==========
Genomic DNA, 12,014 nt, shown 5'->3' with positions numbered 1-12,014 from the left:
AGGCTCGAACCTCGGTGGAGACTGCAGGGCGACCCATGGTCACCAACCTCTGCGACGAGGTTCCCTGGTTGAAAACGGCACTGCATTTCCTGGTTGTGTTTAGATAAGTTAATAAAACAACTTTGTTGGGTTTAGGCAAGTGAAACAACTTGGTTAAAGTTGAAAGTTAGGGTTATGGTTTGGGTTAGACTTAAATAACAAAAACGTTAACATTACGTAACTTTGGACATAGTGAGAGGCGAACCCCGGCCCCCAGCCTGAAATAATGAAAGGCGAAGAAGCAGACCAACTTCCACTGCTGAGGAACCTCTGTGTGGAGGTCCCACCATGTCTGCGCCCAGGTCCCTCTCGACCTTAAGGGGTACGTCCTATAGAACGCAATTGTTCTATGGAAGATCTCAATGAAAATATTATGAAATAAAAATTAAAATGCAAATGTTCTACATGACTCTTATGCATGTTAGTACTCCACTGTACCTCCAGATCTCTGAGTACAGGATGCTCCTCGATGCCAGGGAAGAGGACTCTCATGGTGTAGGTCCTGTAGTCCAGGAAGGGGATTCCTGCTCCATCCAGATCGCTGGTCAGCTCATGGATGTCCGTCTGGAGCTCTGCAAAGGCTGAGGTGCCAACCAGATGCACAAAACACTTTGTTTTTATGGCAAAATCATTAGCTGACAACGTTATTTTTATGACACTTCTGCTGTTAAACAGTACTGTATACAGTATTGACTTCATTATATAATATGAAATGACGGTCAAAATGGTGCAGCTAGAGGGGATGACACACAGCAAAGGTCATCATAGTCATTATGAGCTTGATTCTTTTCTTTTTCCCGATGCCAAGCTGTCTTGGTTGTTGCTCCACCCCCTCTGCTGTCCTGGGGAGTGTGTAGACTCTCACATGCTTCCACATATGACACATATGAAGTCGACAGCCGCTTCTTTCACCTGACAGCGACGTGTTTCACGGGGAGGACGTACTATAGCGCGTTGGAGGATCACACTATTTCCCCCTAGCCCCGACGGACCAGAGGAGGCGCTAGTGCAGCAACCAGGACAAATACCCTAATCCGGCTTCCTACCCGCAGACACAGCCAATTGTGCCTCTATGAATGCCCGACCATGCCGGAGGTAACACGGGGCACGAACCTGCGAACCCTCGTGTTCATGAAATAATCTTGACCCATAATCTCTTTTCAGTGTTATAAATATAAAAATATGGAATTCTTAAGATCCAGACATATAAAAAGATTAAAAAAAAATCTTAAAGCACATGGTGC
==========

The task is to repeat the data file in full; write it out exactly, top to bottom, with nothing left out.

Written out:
Genomic DNA, 12,014 nt, shown 5'->3' with positions numbered 1-12,014 from the left:
AGGCTCGAACCTCGGTGGAGACTGCAGGGCGACCCATGGTCACCAACCTCTGCGACGAGGTTCCCTGGTTGAAAACGGCACTGCATTTCCTGGTTGTGTTTAGATAAGTTAATAAAACAACTTTGTTGGGTTTAGGCAAGTGAAACAACTTGGTTAAAGTTGAAAGTTAGGGTTATGGTTTGGGTTAGACTTAAATAACAAAAACGTTAACATTACGTAACTTTGGACATAGTGAGAGGCGAACCCCGGCCCCCAGCCTGAAATAATGAAAGGCGAAGAAGCAGACCAACTTCCACTGCTGAGGAACCTCTGTGTGGAGGTCCCACCATGTCTGCGCCCAGGTCCCTCTCGACCTTAAGGGGTACGTCCTATAGAACGCAATTGTTCTATGGAAGATCTCAATGAAAATATTATGAAATAAAAATTAAAATGCAAATGTTCTACATGACTCTTATGCATGTTAGTACTCCACTGTACCTCCAGATCTCTGAGTACAGGATGCTCCTCGATGCCAGGGAAGAGGACTCTCATGGTGTAGGTCCTGTAGTCCAGGAAGGGGATTCCTGCTCCATCCAGATCGCTGGTCAGCTCATGGATGTCCGTCTGGAGCTCTGCAAAGGCTGAGGTGCCAACCAGATGCACAAAACACTTTGTTTTTATGGCAAAATCATTAGCTGACAACGTTATTTTTATGACACTTCTGCTGTTAAACAGTACTGTATACAGTATTGACTTCATTATATAATATGAAATGACGGTCAAAATGGTGCAGCTAGAGGGGATGACACACAGCAAAGGTCATCATAGTCATTATGAGCTTGATTCTTTTCTTTTTCCCGATGCCAAGCTGTCTTGGTTGTTGCTCCACCCCCTCTGCTGTCCTGGGGAGTGTGTAGACTCTCACATGCTTCCACATATGACACATATGAAGTCGACAGCCGCTTCTTTCACCTGACAGCGACGTGTTTCACGGGGAGGACGTACTATAGCGCGTTGGAGGATCACACTATTTCCCCCTAGCCCCGACGGACCAGAGGAGGCGCTAGTGCAGCAACCAGGACAAATACCCTAATCCGGCTTCCTACCCGCAGACACAGCCAATTGTGCCTCTATGAATGCCCGACCATGCCGGAGGTAACACGGGGCACGAACCTGCGAACCCTCGTGTTCATGAAATAATCTTGACCCATAATCTCTTTTCAGTGTTATAAATATAAAAATATGGAATTCTTAAGATCCAGACATATAAAAAGATTAAAAAAAAATCTTAAAGCACATGGTGC